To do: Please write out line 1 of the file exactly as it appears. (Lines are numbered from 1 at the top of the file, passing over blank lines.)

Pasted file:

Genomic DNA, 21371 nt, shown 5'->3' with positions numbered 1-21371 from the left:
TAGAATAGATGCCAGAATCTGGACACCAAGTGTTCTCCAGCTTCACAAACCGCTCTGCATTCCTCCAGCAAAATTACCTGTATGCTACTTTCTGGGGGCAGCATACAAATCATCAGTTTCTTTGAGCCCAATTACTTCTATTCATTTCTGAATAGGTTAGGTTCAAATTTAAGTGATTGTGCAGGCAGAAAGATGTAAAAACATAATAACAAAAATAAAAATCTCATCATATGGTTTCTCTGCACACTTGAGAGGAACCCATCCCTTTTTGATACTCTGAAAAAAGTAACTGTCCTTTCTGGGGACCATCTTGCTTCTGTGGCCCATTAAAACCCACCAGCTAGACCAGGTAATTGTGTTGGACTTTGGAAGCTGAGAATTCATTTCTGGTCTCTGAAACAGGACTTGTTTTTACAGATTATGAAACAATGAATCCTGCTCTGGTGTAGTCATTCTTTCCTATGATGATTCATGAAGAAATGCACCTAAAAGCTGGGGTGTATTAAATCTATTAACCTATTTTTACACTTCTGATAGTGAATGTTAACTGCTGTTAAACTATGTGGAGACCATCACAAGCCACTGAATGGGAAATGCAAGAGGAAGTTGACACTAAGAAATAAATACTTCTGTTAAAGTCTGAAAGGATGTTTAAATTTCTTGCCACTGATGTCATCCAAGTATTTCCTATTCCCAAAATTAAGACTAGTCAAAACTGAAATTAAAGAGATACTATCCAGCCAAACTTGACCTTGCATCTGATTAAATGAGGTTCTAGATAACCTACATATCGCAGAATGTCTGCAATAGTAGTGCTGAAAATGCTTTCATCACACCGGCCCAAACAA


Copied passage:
Genomic DNA, 21371 nt, shown 5'->3' with positions numbered 1-21371 from the left: